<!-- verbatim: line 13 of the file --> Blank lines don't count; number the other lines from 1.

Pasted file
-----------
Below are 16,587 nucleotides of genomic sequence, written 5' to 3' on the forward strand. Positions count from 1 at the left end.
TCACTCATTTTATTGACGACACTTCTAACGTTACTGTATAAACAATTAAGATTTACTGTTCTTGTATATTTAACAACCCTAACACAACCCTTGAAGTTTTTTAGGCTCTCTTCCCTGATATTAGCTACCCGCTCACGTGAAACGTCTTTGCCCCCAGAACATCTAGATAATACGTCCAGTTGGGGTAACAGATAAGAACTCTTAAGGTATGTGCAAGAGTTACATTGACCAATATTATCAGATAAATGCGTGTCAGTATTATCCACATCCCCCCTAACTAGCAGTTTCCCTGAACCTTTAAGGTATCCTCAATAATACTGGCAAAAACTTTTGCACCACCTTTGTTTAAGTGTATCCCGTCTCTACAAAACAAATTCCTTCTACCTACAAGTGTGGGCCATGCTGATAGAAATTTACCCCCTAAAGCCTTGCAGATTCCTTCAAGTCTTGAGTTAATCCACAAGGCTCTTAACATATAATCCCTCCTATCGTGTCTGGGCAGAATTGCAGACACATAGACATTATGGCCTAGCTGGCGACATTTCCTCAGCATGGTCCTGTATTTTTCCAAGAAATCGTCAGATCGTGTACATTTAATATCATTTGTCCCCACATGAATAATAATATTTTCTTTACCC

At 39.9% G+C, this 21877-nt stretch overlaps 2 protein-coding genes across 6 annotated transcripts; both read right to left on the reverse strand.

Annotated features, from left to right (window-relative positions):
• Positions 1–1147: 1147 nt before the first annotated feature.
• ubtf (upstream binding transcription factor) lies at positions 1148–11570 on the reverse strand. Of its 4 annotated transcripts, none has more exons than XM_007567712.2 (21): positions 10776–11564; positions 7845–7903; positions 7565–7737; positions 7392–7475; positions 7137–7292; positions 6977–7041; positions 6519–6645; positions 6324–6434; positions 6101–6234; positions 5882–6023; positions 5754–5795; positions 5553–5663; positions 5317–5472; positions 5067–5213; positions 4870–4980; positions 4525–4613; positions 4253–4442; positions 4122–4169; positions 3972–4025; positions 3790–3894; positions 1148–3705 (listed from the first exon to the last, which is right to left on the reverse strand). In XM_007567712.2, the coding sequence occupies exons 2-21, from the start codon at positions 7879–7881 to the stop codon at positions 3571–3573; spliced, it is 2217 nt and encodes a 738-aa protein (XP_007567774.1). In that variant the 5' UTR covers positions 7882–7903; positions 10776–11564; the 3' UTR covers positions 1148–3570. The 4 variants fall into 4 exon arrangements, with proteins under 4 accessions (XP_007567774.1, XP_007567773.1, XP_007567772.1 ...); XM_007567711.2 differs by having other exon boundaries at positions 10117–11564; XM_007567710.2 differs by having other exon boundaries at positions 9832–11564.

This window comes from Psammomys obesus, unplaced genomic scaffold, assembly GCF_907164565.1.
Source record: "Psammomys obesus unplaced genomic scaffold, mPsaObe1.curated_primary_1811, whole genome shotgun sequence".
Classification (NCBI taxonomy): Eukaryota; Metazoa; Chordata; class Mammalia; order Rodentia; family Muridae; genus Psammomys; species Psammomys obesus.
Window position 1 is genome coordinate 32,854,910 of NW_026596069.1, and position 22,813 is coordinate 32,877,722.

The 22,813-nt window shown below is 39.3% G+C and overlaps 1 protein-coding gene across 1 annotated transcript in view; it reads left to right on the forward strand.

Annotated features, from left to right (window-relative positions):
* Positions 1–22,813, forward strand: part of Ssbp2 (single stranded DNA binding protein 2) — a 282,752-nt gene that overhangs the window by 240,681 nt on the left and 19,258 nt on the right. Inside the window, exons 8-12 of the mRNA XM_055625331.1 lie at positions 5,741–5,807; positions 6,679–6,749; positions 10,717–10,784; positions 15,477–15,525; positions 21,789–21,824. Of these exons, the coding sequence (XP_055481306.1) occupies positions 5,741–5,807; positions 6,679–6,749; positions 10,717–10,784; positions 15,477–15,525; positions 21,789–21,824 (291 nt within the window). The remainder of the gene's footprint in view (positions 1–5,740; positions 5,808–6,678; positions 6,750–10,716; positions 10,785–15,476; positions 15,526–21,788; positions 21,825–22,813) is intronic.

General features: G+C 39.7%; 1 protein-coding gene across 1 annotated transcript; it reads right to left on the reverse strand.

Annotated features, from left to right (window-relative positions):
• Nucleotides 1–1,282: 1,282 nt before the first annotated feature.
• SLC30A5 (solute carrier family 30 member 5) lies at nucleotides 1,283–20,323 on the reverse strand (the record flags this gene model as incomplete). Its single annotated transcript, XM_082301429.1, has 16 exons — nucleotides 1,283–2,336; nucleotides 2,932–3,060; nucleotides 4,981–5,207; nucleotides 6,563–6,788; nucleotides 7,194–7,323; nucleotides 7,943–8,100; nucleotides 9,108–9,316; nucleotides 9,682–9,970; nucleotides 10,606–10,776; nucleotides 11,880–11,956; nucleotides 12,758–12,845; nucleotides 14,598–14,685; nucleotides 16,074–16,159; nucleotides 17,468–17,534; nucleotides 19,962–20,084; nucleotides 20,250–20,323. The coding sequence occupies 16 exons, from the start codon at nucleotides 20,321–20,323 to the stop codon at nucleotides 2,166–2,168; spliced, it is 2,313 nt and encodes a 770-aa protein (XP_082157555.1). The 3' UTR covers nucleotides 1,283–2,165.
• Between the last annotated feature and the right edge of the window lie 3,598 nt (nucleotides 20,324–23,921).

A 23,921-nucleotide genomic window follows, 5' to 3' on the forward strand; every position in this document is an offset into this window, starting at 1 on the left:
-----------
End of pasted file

* Positions 1–22,813, forward strand: part of Ssbp2 (single stranded DNA binding protein 2) — a 282,752-nt gene that overhangs the window by 240,681 nt on the left and 19,258 nt on the right. Inside the window, exons 8-12 of the mRNA XM_055625331.1 lie at positions 5,741–5,807; positions 6,679–6,749; positions 10,717–10,784; positions 15,477–15,525; positions 21,789–21,824. Of these exons, the coding sequence (XP_055481306.1) occupies positions 5,741–5,807; positions 6,679–6,749; positions 10,717–10,784; positions 15,477–15,525; positions 21,789–21,824 (291 nt within the window). The remainder of the gene's footprint in view (positions 1–5,740; positions 5,808–6,678; positions 6,750–10,716; positions 10,785–15,476; positions 15,526–21,788; positions 21,825–22,813) is intronic.